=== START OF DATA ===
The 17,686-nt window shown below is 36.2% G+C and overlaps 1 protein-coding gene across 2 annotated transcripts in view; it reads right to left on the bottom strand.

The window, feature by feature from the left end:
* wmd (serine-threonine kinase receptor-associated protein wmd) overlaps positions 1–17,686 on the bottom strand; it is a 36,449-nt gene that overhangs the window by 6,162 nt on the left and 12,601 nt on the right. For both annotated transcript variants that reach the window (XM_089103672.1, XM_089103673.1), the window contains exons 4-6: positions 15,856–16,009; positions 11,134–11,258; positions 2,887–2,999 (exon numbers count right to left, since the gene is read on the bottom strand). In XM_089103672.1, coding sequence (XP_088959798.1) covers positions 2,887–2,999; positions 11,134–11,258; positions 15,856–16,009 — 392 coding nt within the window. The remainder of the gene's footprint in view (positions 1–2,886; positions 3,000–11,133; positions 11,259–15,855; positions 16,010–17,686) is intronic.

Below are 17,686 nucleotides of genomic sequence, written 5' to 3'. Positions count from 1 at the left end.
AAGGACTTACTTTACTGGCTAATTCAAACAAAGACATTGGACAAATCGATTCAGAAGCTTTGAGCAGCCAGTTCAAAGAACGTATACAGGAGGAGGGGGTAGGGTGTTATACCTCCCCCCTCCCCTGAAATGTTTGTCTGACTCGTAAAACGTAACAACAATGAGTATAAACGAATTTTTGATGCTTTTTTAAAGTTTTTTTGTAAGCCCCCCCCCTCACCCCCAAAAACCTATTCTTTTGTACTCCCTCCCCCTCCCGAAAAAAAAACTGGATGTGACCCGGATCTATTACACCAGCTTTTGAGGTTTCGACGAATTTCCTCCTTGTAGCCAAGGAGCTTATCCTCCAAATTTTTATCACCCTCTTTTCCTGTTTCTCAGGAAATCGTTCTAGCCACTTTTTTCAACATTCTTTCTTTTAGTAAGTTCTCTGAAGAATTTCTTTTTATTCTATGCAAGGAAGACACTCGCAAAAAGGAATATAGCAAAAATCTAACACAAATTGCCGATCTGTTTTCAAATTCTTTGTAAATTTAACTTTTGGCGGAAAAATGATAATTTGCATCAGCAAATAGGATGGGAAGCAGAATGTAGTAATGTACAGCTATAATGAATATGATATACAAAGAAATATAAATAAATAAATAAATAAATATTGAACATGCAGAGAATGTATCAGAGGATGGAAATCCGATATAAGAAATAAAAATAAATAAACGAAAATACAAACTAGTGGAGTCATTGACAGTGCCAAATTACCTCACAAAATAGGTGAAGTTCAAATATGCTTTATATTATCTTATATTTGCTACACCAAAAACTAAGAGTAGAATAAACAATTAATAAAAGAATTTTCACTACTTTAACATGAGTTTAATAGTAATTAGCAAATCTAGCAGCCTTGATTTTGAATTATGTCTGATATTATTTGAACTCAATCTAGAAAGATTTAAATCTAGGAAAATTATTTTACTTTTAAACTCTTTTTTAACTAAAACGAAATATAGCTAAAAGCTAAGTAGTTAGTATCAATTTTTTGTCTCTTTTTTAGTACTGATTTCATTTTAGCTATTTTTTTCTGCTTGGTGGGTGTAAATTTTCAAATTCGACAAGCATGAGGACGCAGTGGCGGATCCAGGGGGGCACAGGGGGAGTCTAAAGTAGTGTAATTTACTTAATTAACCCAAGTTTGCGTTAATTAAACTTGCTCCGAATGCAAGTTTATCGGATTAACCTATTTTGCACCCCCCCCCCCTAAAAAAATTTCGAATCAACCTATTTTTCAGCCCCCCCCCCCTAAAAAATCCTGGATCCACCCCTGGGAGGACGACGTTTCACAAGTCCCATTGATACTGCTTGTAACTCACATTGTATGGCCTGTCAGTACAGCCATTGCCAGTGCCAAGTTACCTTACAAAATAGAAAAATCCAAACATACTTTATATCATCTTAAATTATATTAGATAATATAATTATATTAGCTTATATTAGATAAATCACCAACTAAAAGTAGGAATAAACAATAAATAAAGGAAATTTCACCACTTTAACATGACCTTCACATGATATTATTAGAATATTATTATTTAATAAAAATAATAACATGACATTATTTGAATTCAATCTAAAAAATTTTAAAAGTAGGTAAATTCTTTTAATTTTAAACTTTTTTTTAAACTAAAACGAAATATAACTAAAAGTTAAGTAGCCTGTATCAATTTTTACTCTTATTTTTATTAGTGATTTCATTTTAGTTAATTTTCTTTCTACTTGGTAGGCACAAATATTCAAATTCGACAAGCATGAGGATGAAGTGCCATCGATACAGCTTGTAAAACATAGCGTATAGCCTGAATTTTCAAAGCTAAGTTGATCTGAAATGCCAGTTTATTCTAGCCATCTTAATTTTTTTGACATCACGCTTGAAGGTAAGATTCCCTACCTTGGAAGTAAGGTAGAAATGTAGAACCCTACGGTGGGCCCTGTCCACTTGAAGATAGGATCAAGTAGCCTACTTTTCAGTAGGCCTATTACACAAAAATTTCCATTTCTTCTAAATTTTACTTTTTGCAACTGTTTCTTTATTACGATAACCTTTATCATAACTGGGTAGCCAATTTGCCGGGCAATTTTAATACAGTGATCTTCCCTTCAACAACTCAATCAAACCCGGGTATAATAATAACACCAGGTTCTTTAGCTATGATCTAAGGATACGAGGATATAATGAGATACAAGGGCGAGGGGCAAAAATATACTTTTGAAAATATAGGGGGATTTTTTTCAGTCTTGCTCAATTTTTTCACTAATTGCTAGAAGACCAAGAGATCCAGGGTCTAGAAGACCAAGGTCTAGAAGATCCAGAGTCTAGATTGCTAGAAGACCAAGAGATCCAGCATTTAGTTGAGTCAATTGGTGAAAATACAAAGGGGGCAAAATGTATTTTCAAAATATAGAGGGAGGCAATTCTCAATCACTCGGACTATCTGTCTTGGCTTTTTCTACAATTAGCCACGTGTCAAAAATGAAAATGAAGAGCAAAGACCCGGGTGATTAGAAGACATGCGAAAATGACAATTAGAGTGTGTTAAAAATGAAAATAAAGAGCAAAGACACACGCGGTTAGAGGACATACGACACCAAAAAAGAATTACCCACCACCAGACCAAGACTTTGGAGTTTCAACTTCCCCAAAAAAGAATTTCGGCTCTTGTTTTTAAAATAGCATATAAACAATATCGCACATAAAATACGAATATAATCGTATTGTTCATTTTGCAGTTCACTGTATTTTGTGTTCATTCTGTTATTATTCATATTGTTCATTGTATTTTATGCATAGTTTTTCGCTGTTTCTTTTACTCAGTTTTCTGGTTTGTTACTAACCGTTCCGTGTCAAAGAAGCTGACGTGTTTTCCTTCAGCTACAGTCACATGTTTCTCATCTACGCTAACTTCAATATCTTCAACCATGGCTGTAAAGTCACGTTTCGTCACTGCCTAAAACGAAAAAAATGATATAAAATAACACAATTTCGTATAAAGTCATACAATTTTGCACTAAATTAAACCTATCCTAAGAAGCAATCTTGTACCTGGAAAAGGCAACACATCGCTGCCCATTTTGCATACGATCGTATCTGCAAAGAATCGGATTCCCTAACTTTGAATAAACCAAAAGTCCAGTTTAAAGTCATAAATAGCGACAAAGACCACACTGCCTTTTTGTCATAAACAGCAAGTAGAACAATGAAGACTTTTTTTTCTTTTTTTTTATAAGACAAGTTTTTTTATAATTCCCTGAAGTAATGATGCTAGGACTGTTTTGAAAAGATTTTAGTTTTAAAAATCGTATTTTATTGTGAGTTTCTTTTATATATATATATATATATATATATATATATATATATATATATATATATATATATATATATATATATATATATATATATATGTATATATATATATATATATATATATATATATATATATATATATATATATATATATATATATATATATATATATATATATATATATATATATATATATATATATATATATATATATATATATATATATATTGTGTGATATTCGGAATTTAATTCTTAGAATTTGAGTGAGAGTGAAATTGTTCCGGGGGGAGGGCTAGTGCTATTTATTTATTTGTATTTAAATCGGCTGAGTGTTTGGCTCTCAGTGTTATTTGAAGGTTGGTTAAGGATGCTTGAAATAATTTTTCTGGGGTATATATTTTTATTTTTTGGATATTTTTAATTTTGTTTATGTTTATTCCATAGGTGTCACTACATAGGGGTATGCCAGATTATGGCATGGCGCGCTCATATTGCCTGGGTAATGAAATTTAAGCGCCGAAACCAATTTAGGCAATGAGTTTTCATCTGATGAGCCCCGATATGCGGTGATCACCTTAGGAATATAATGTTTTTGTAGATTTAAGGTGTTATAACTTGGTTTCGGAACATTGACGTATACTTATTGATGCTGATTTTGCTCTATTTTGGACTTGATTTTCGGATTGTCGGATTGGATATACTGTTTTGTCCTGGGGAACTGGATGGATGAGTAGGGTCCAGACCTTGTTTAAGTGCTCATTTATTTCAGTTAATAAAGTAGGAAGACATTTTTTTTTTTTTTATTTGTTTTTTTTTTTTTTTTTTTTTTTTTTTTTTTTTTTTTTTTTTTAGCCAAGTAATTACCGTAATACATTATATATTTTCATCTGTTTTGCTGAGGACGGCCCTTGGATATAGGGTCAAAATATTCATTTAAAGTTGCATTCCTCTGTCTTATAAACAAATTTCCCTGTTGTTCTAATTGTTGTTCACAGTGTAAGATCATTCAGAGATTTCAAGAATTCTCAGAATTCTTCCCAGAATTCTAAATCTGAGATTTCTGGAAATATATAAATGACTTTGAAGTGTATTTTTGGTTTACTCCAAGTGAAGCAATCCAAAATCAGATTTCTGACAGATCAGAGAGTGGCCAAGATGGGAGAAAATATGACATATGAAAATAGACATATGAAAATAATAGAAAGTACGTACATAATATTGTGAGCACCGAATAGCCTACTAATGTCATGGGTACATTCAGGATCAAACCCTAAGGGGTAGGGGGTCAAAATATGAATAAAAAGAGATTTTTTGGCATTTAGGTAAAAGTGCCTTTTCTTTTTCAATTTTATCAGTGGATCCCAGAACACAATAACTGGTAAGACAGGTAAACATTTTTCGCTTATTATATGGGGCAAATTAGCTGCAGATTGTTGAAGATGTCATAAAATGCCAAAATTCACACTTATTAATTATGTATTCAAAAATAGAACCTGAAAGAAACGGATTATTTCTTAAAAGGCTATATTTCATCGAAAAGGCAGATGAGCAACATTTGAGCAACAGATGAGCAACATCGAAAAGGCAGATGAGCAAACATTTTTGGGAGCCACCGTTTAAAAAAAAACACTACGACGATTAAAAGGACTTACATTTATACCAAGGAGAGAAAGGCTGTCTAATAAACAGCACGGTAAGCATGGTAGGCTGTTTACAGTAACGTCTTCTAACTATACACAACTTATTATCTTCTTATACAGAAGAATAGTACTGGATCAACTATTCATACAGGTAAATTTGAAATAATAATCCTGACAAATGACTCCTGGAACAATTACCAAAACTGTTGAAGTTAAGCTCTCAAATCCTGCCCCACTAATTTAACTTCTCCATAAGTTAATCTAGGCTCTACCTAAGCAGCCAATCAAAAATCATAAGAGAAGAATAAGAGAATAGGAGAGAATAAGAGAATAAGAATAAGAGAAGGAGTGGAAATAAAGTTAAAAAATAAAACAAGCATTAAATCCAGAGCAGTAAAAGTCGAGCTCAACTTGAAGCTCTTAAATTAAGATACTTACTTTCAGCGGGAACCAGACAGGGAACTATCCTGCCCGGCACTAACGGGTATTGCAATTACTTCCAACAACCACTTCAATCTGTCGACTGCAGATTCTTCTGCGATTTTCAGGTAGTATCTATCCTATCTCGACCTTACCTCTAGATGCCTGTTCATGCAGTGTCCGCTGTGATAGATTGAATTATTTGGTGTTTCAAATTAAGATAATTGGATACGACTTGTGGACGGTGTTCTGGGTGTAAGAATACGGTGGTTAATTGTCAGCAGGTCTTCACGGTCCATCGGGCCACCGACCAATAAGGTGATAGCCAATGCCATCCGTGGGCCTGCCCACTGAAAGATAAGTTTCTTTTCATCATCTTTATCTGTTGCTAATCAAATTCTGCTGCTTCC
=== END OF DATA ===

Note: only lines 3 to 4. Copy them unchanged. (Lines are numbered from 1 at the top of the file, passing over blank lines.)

* wmd (serine-threonine kinase receptor-associated protein wmd) overlaps positions 1–17,686 on the bottom strand; it is a 36,449-nt gene that overhangs the window by 6,162 nt on the left and 12,601 nt on the right. For both annotated transcript variants that reach the window (XM_089103672.1, XM_089103673.1), the window contains exons 4-6: positions 15,856–16,009; positions 11,134–11,258; positions 2,887–2,999 (exon numbers count right to left, since the gene is read on the bottom strand). In XM_089103672.1, coding sequence (XP_088959798.1) covers positions 2,887–2,999; positions 11,134–11,258; positions 15,856–16,009 — 392 coding nt within the window. The remainder of the gene's footprint in view (positions 1–2,886; positions 3,000–11,133; positions 11,259–15,855; positions 16,010–17,686) is intronic.

Below are 17,686 nucleotides of genomic sequence, written 5' to 3'. Positions count from 1 at the left end.